Also located close-by are some Little pink fairy orchids. So 4 species all within a 3 square metres area. Great find Deb. 

Other species found during our search were Dark banded greenhood (Pterostylis sanguinea) and Jug orchid. Also found was a meeting of Banded greenhood and Shells plus a Banded greenhood with a huge inflorescence. 

It’s now after 1.15pm and we have only travelled 110km of the 725km trip. Back to the Triton and a huge patch of spent shells is found plus the very first Cowslip orchid (Caladenia flava subsp. flava) for the season. These flower from north of Geraldton to Israelite Bay during July to December.¬†

Onwards to Brookton where we grabbed a Parmi Wrap for lunch. (Parma for Farmer Рraising funds for drought relief in NSW/QLD). Eating whilst driving to catch up some time our next planned stop is the Corrigin Wildflower Trail which goes around the airport  and is part of the Corrigin Nature Reserve. Taking the road in from the Dog Cemetery our first find are some more Little pink fairies  

Little pink fairy

Nothing else found so onwards we go at a slow pace, then I jump out to walk and find some Frog greenhoods (Pterostylis sargentii) which flower between July and October in a range from Northampton to Grasspatch.  They are very small and growing underneath bushes, making photo taking a lay down on the job task. Further Frog greenhoods are found along the trail.

Further along the track whilst walking I spy some nice snail orchids. They are the Robust snail orchid (Pterostylis dilatata). Another grouping was found further along by Deb whilst driving slowly along.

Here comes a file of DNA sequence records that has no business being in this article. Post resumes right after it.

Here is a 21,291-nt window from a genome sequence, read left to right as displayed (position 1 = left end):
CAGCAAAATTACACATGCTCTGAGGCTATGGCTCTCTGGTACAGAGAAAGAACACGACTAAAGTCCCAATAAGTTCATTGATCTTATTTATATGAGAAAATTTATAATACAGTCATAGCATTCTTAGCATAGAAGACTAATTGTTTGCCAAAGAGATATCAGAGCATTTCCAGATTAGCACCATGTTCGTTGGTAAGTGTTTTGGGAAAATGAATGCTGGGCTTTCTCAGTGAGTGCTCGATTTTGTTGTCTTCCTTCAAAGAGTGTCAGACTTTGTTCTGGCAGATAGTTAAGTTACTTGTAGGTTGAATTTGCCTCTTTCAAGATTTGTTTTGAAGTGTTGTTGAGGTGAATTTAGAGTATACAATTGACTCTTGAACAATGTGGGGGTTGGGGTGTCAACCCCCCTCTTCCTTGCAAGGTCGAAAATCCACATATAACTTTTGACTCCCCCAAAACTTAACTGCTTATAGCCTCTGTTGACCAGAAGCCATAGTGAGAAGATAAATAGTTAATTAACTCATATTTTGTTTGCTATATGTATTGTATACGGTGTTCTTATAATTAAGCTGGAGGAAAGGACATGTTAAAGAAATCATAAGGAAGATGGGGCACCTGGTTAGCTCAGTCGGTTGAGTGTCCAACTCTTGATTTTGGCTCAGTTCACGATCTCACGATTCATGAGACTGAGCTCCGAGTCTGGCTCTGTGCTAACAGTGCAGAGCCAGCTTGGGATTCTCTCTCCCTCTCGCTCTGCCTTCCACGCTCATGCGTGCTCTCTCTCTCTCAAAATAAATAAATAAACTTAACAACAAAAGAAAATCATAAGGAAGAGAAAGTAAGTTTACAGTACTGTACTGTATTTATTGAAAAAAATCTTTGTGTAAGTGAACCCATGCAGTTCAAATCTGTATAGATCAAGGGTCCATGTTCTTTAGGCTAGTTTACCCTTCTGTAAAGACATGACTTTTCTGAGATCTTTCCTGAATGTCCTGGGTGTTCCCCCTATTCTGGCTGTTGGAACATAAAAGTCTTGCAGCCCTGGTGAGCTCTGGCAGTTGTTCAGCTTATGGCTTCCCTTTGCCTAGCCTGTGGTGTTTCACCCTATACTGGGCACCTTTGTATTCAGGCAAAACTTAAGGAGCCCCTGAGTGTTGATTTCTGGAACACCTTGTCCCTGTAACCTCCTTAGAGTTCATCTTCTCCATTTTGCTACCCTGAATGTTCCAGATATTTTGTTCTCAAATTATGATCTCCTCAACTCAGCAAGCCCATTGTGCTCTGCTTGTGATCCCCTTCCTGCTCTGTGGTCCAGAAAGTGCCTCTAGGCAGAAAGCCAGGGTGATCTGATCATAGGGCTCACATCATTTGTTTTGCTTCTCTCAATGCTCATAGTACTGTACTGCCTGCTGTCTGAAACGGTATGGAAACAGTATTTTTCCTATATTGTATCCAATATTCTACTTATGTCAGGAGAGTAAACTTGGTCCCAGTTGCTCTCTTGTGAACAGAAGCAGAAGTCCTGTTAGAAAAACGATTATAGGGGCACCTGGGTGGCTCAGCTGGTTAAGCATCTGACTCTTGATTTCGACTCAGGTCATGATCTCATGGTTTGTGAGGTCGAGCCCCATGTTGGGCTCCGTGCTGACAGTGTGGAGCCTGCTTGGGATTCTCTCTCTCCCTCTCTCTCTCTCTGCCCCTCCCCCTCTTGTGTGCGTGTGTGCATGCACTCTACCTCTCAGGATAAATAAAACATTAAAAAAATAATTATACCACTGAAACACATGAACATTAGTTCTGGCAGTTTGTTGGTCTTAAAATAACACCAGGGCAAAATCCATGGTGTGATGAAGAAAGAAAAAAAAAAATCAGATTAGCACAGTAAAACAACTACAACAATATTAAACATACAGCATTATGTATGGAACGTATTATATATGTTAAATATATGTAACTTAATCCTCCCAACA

A sole Jug orchid was also found just yawning like a Pelican  and further along what appears to be Pterostylis arbuscular which is a Mallee form of banded greenhood. No common name yet.

Finally a donkey orchid was found. Based on location alone this must be the Western wheatbelt donkey orchid (Diuris brachyscapa) which flowers July to September between York, Tenterden and Ravensthorpe. Corrigin is slightly east of the line York to Ravensthorpe. 

Nearly 4pm, or 8hrs into our trip home and we have only completed 220km of the 725km required. Best move on to our next planned stop, Macrocarpa Trail near Kulin. Just before 5pm Deb finds our first orchid of this trail. Appears to be Hairy-stemmed snail orchids. 

Also found further Frog greenhoods, Robust snail orchids, Dark banded greenhoods and another possible Pterostlyis arbuscular.

Then as the light is fading fast we venture into the bush and finally there they are.. Spider orchids in flower. We now rush to get as many photos as possible .. They are so small and with the fading light our photos are not the best but we need to record the find. From the location and size I believe we found the Common spider orchid (Caladenia vulgata) and the Pendant spider orchid (Caladenia pendens subsp. pendens) which both flower during August. The former July to October and the latter August to early October. The Common spider orchid ranges from Kalbarri to Esperance whilst the Pendant spider orchid ranges from Wongan Hills and Walpole. The Length of the petals and lateral sepals are a distinguishing feature. 

The sun finally sets on our orchid hunting so we make tracks via Lake Grace for Steak Burger / Fish n chips dinner. Then after 15hrs we arrive home at 11pm. Long day however very happy at finding 20 species of orchid.